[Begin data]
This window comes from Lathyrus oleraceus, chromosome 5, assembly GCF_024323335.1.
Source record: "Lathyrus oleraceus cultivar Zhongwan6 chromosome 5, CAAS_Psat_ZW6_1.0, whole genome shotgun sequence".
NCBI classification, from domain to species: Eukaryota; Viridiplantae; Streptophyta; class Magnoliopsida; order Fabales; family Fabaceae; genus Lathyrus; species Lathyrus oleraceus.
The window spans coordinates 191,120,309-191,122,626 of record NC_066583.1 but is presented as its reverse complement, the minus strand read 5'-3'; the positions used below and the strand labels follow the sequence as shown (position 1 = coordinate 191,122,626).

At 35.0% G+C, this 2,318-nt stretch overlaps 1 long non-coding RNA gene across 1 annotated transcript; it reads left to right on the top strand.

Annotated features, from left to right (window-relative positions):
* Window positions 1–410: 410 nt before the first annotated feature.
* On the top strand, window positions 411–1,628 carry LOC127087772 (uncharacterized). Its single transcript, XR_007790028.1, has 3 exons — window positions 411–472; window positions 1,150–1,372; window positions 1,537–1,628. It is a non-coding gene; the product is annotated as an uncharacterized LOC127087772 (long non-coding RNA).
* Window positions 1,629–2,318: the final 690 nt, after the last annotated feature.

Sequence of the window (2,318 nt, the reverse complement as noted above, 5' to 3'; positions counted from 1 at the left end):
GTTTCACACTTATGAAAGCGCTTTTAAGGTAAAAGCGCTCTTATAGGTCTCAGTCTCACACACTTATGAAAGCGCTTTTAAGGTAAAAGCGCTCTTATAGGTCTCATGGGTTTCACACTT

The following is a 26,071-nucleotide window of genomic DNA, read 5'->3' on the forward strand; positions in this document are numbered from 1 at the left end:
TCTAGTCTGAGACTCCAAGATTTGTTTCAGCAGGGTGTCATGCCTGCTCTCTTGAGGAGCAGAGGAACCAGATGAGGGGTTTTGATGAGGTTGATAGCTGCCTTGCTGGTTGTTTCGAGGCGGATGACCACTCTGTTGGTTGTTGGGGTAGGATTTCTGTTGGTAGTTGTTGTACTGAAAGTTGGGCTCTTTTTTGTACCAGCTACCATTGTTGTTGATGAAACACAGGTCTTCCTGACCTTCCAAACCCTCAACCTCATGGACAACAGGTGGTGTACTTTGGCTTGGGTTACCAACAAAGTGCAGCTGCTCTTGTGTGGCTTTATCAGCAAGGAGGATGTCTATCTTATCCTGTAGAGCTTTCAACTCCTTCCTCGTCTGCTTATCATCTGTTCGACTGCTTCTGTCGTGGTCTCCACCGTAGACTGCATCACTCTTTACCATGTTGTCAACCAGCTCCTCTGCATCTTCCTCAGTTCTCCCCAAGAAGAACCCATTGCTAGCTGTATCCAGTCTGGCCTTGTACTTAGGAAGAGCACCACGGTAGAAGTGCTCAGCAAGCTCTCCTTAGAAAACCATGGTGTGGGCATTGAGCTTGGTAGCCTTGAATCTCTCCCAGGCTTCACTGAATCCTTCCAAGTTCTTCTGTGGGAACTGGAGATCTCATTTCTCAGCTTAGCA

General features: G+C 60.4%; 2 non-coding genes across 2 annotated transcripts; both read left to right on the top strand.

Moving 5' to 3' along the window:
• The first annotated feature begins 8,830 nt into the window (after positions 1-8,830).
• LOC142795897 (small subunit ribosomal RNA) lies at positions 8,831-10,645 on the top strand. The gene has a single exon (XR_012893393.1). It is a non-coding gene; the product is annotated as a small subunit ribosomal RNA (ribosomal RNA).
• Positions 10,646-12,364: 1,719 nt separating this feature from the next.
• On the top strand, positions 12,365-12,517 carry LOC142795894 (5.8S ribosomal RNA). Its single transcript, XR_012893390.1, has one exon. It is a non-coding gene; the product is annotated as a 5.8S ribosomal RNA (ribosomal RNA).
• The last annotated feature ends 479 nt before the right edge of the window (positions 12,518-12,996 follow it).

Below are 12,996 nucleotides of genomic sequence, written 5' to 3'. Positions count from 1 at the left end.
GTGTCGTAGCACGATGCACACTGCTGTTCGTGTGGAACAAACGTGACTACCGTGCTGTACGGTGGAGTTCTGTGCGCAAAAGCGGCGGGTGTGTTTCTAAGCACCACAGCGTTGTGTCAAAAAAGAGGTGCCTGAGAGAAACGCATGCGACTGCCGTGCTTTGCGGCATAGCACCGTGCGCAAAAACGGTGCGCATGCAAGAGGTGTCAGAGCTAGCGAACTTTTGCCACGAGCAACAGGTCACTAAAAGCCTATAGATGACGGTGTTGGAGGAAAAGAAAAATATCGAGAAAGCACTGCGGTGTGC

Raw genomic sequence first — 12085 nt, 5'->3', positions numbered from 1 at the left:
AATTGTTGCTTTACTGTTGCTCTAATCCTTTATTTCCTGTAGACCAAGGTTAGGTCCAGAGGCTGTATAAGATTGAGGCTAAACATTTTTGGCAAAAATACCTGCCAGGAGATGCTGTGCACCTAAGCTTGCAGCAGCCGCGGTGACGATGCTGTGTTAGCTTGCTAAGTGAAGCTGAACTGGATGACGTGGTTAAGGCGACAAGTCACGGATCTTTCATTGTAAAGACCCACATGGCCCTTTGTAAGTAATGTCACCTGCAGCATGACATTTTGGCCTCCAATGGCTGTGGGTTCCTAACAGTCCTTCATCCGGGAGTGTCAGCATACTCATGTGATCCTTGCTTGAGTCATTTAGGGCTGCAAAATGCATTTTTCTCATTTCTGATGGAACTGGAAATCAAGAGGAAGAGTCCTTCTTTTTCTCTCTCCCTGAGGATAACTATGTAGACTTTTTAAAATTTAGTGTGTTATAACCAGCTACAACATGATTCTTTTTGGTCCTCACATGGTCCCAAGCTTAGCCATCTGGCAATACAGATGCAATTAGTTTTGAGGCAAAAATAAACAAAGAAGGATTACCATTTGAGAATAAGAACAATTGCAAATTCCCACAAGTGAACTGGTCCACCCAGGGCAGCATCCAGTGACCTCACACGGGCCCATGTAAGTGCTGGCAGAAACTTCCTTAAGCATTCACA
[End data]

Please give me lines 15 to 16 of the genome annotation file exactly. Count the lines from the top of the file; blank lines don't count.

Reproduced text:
Moving 5' to 3' along the window:
• The first annotated feature begins 8,830 nt into the window (after positions 1-8,830).